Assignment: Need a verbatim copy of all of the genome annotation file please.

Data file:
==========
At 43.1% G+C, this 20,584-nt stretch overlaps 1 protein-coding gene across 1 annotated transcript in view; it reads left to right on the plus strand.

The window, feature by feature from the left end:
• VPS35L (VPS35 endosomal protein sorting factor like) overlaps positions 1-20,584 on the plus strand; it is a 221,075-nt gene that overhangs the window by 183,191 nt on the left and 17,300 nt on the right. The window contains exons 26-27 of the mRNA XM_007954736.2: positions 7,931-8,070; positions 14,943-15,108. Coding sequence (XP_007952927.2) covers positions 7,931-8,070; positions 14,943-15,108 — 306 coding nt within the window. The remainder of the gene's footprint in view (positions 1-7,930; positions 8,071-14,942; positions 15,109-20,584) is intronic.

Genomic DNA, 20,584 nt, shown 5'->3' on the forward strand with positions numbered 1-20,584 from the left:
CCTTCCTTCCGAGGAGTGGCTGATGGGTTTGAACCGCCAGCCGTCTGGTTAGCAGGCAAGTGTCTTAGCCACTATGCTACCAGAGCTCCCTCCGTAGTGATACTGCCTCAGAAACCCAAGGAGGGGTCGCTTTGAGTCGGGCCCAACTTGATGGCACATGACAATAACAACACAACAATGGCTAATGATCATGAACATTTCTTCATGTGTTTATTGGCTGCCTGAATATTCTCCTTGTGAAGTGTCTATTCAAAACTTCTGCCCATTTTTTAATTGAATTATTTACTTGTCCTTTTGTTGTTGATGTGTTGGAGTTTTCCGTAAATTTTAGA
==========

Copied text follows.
At 43.1% G+C, this 20,584-nt stretch overlaps 1 protein-coding gene across 1 annotated transcript in view; it reads left to right on the plus strand.

The window, feature by feature from the left end:
• VPS35L (VPS35 endosomal protein sorting factor like) overlaps positions 1-20,584 on the plus strand; it is a 221,075-nt gene that overhangs the window by 183,191 nt on the left and 17,300 nt on the right. The window contains exons 26-27 of the mRNA XM_007954736.2: positions 7,931-8,070; positions 14,943-15,108. Coding sequence (XP_007952927.2) covers positions 7,931-8,070; positions 14,943-15,108 — 306 coding nt within the window. The remainder of the gene's footprint in view (positions 1-7,930; positions 8,071-14,942; positions 15,109-20,584) is intronic.

Genomic DNA, 20,584 nt, shown 5'->3' on the forward strand with positions numbered 1-20,584 from the left:
CCTTCCTTCCGAGGAGTGGCTGATGGGTTTGAACCGCCAGCCGTCTGGTTAGCAGGCAAGTGTCTTAGCCACTATGCTACCAGAGCTCCCTCCGTAGTGATACTGCCTCAGAAACCCAAGGAGGGGTCGCTTTGAGTCGGGCCCAACTTGATGGCACATGACAATAACAACACAACAATGGCTAATGATCATGAACATTTCTTCATGTGTTTATTGGCTGCCTGAATATTCTCCTTGTGAAGTGTCTATTCAAAACTTCTGCCCATTTTTTAATTGAATTATTTACTTGTCCTTTTGTTGTTGATGTGTTGGAGTTTTCCGTAAATTTTAGA